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Harvard law professors sign letter of support for Weinstein attorney

Calls for dean’s resignation ‘inconsistent’ with Harvard values

Fifty-two members of the Harvard Law School faculty signed their names to a letter of support for Ronald Sullivan, their embattled peer under fire for representing disgraced Hollywood mogul Harvey Weinstein in his sexual-assault criminal trial.

The letter stresses Sullivan’s devotion to the tradition of representing those who are accused of criminal conduct, no matter how reviled the accused is.

Sullivan serves as faculty dean of Winthrop House, where he’s the subject of an investigation for choosing to represent Weinstein while leading the undergraduate residential college. He’s also faced student protests calling for his removal as dean of the house.

Sullivan defended himself in an email sent to Winthrop students and tutors in which he wrote that “every citizen charged with a crime is cloaked with the presumption of innocence,” according to The Harvard Crimson. He also pointed to his own experience of defending a black student arrested by police.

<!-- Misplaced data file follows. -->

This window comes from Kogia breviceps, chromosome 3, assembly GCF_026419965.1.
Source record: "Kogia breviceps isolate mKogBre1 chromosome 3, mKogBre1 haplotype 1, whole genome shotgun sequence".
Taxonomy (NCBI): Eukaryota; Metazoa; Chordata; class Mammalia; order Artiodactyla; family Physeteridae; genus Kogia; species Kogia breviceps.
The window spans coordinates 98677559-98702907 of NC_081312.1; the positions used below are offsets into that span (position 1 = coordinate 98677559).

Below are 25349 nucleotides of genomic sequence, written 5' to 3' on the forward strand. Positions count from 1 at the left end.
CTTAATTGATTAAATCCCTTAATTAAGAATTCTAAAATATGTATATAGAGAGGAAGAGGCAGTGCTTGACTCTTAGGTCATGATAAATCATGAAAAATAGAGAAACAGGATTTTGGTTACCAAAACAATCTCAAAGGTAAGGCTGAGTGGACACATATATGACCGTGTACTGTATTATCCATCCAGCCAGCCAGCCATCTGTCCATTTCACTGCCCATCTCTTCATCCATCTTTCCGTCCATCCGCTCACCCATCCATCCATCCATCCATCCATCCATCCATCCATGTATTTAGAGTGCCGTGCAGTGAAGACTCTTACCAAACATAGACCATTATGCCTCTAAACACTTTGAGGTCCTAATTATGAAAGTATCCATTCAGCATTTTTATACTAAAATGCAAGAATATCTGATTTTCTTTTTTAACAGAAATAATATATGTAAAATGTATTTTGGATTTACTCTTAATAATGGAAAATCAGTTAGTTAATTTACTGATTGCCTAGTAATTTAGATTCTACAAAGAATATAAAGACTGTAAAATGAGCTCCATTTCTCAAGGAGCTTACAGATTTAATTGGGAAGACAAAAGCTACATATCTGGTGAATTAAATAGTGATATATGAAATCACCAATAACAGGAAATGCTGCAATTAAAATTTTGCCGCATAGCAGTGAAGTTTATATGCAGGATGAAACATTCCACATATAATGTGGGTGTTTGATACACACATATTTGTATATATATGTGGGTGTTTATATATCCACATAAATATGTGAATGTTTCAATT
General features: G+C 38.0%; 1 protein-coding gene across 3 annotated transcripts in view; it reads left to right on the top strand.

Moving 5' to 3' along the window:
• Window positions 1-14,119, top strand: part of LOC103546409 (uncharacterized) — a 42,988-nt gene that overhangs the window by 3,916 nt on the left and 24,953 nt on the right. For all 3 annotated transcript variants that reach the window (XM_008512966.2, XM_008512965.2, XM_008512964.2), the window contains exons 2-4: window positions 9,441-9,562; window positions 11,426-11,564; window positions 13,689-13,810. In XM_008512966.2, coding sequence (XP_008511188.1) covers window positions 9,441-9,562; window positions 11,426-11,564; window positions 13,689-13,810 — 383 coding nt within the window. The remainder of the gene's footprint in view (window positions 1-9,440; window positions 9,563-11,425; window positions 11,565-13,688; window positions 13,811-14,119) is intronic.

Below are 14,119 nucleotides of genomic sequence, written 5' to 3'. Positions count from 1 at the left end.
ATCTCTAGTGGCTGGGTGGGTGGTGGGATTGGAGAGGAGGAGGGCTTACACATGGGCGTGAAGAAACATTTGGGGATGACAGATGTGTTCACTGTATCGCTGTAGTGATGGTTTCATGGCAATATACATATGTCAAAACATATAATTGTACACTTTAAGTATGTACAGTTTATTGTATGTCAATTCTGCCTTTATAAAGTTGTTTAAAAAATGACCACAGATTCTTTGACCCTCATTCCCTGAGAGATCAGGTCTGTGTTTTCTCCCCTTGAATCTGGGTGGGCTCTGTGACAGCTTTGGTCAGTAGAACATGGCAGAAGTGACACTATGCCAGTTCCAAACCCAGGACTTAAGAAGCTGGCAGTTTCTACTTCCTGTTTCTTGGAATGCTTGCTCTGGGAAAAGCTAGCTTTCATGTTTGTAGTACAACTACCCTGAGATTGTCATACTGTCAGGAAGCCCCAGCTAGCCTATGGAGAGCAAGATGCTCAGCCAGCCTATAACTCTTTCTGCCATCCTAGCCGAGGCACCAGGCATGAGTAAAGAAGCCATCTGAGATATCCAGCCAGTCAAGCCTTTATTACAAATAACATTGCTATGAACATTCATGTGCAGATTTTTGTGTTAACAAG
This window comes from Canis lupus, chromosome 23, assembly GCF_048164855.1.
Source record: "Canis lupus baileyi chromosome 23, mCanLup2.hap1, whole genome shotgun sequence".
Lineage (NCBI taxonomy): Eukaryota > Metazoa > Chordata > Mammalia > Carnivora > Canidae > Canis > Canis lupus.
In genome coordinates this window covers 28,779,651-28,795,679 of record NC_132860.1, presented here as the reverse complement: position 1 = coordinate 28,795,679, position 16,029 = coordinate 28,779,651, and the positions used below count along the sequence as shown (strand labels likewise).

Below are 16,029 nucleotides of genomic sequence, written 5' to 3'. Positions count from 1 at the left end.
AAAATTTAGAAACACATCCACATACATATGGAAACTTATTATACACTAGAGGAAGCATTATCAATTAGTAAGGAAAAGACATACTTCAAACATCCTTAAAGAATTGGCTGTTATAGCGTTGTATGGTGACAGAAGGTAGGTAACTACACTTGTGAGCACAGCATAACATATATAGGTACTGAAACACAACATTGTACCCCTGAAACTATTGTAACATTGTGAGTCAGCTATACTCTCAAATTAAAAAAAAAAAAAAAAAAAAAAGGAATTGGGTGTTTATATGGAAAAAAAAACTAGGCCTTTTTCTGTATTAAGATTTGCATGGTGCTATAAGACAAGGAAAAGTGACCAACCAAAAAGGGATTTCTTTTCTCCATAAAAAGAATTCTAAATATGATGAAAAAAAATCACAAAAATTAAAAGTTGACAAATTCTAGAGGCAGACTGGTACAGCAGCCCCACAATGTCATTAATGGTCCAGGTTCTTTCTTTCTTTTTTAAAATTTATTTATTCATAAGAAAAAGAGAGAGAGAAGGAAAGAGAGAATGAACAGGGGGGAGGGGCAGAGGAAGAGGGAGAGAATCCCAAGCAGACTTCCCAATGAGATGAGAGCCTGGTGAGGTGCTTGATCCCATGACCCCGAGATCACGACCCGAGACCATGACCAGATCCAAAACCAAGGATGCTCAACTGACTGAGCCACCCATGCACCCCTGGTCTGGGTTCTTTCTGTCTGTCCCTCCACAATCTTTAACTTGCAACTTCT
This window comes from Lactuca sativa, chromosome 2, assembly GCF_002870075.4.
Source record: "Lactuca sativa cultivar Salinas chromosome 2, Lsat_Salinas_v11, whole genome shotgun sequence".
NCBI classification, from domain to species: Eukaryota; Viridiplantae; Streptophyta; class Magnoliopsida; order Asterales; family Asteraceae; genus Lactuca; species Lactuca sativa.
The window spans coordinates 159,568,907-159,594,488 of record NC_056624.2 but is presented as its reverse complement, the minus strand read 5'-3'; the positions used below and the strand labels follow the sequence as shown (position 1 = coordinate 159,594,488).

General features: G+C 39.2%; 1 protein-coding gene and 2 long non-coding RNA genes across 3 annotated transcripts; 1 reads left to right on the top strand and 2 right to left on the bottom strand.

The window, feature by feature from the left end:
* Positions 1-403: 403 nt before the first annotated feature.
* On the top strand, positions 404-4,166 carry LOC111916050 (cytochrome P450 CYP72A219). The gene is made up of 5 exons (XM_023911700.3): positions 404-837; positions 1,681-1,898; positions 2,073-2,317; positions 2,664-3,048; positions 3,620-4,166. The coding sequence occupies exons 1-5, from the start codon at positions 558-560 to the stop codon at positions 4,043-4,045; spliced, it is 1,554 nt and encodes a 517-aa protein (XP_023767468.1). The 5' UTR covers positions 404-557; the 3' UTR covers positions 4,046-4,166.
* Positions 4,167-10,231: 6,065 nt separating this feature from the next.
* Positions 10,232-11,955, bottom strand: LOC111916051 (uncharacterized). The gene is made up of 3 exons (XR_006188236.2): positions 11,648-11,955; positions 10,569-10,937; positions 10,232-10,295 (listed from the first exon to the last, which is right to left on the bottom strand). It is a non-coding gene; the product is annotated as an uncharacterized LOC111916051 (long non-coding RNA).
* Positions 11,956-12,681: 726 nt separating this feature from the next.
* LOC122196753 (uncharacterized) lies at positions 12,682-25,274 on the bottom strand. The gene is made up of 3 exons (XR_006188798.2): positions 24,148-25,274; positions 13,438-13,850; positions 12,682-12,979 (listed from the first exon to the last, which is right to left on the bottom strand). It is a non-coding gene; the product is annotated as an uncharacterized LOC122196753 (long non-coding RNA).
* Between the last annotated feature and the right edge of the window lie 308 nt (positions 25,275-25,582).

The letter by law faculty, published in The Boston Globe, points out that Sullivan has experience on both sides of the issue of sexual assault and violence. “For the past 10 years while serving as faculty dean of Winthrop House, professor Sullivan has represented alleged victims of sexual assault as well as people accused of sexual assault, murder, and terrorism,” they wrote:

We call upon our university’s administration to recognize that such legal advocacy in service of constitutional principles is not only fully consistent with Sullivan’s roles of law professor and dean of an undergraduate house, but also one of the many possible models that resident deans can provide in teaching, mentoring, and advising students.

The letter also states that the signatories respect the rights of students to protest Sullivan’s choice of client. But “any pressure” on Sullivan from Harvard’s administration to resign his deanship is “inconsistent with the university’s commitment to the freedom to defend ideas, however unpopular.”

Read the letter.

h/t/ The Crimson

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IMAGE: Harvard Gazette 

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